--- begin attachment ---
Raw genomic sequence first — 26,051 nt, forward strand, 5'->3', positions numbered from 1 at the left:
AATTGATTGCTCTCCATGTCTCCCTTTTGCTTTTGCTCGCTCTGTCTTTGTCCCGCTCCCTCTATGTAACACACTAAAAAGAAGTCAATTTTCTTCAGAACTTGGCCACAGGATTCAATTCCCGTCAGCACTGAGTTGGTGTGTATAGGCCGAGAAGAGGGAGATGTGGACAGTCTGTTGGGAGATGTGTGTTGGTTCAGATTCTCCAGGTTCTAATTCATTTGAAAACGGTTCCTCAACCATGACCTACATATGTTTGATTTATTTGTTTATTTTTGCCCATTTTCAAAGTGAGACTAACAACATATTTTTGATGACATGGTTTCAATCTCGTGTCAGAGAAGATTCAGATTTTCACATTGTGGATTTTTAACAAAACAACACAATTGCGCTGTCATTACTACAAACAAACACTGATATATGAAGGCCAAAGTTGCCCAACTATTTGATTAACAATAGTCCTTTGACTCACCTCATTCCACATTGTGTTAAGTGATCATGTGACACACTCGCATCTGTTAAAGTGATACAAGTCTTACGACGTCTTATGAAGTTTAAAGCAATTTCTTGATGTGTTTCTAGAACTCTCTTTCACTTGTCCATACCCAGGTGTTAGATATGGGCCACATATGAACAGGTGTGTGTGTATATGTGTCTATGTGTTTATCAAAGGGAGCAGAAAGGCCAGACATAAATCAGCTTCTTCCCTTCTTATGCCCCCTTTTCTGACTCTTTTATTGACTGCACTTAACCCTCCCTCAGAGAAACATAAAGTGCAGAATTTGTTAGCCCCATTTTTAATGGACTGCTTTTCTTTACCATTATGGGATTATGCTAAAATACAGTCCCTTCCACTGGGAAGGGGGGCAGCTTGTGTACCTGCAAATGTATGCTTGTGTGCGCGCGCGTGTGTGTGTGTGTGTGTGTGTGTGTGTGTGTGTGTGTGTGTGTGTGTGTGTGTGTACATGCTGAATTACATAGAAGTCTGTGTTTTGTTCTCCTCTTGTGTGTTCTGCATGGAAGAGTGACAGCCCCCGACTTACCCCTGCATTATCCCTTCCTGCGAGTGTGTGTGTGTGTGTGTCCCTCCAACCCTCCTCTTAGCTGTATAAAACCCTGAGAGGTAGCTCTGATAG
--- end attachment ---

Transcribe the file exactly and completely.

Raw genomic sequence first — 26,051 nt, forward strand, 5'->3', positions numbered from 1 at the left:
AATTGATTGCTCTCCATGTCTCCCTTTTGCTTTTGCTCGCTCTGTCTTTGTCCCGCTCCCTCTATGTAACACACTAAAAAGAAGTCAATTTTCTTCAGAACTTGGCCACAGGATTCAATTCCCGTCAGCACTGAGTTGGTGTGTATAGGCCGAGAAGAGGGAGATGTGGACAGTCTGTTGGGAGATGTGTGTTGGTTCAGATTCTCCAGGTTCTAATTCATTTGAAAACGGTTCCTCAACCATGACCTACATATGTTTGATTTATTTGTTTATTTTTGCCCATTTTCAAAGTGAGACTAACAACATATTTTTGATGACATGGTTTCAATCTCGTGTCAGAGAAGATTCAGATTTTCACATTGTGGATTTTTAACAAAACAACACAATTGCGCTGTCATTACTACAAACAAACACTGATATATGAAGGCCAAAGTTGCCCAACTATTTGATTAACAATAGTCCTTTGACTCACCTCATTCCACATTGTGTTAAGTGATCATGTGACACACTCGCATCTGTTAAAGTGATACAAGTCTTACGACGTCTTATGAAGTTTAAAGCAATTTCTTGATGTGTTTCTAGAACTCTCTTTCACTTGTCCATACCCAGGTGTTAGATATGGGCCACATATGAACAGGTGTGTGTGTATATGTGTCTATGTGTTTATCAAAGGGAGCAGAAAGGCCAGACATAAATCAGCTTCTTCCCTTCTTATGCCCCCTTTTCTGACTCTTTTATTGACTGCACTTAACCCTCCCTCAGAGAAACATAAAGTGCAGAATTTGTTAGCCCCATTTTTAATGGACTGCTTTTCTTTACCATTATGGGATTATGCTAAAATACAGTCCCTTCCACTGGGAAGGGGGGCAGCTTGTGTACCTGCAAATGTATGCTTGTGTGCGCGCGCGTGTGTGTGTGTGTGTGTGTGTGTGTGTGTGTGTGTGTGTGTGTGTGTGTGTGTGTACATGCTGAATTACATAGAAGTCTGTGTTTTGTTCTCCTCTTGTGTGTTCTGCATGGAAGAGTGACAGCCCCCGACTTACCCCTGCATTATCCCTTCCTGCGAGTGTGTGTGTGTGTGTGTCCCTCCAACCCTCCTCTTAGCTGTATAAAACCCTGAGAGGTAGCTCTGATAG